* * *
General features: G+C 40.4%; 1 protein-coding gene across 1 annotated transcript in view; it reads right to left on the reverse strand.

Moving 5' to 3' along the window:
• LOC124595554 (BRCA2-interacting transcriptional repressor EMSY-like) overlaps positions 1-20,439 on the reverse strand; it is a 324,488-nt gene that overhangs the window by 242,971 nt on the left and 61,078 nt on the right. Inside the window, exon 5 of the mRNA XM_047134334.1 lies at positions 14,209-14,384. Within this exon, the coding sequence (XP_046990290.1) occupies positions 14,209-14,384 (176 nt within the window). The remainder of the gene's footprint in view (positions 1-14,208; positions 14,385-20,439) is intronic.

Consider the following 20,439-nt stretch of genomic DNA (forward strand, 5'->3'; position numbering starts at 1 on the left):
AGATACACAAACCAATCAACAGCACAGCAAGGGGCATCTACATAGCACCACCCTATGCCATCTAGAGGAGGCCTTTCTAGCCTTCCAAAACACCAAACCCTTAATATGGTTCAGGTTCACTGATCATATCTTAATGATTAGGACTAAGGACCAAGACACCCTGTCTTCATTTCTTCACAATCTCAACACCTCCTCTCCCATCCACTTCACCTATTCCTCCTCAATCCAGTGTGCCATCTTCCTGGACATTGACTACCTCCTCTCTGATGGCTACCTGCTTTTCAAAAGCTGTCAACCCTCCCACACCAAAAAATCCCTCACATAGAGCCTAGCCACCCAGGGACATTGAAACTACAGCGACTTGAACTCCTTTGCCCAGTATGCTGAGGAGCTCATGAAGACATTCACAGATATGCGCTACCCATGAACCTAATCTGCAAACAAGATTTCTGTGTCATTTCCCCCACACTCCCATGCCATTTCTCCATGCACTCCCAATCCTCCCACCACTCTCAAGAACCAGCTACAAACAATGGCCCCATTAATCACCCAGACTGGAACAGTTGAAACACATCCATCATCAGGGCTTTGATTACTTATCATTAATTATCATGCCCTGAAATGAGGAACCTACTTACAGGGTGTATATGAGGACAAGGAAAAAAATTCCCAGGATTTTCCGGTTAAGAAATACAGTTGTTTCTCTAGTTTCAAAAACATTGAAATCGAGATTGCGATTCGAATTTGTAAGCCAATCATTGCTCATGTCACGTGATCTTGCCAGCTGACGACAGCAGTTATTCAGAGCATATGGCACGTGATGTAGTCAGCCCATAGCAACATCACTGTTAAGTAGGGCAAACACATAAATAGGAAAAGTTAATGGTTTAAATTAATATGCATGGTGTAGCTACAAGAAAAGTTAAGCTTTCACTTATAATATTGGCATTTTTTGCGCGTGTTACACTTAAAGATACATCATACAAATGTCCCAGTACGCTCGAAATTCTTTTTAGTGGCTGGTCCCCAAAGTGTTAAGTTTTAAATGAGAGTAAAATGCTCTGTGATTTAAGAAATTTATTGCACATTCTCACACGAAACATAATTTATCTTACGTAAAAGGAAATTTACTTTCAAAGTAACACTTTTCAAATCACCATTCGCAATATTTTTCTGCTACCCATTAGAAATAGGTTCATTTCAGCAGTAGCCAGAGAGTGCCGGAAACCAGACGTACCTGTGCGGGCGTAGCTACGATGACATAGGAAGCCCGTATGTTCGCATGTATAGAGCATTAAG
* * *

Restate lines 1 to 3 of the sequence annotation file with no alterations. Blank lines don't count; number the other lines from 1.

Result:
General features: G+C 40.4%; 1 protein-coding gene across 1 annotated transcript in view; it reads right to left on the reverse strand.

Moving 5' to 3' along the window:
• LOC124595554 (BRCA2-interacting transcriptional repressor EMSY-like) overlaps positions 1-20,439 on the reverse strand; it is a 324,488-nt gene that overhangs the window by 242,971 nt on the left and 61,078 nt on the right. Inside the window, exon 5 of the mRNA XM_047134334.1 lies at positions 14,209-14,384. Within this exon, the coding sequence (XP_046990290.1) occupies positions 14,209-14,384 (176 nt within the window). The remainder of the gene's footprint in view (positions 1-14,208; positions 14,385-20,439) is intronic.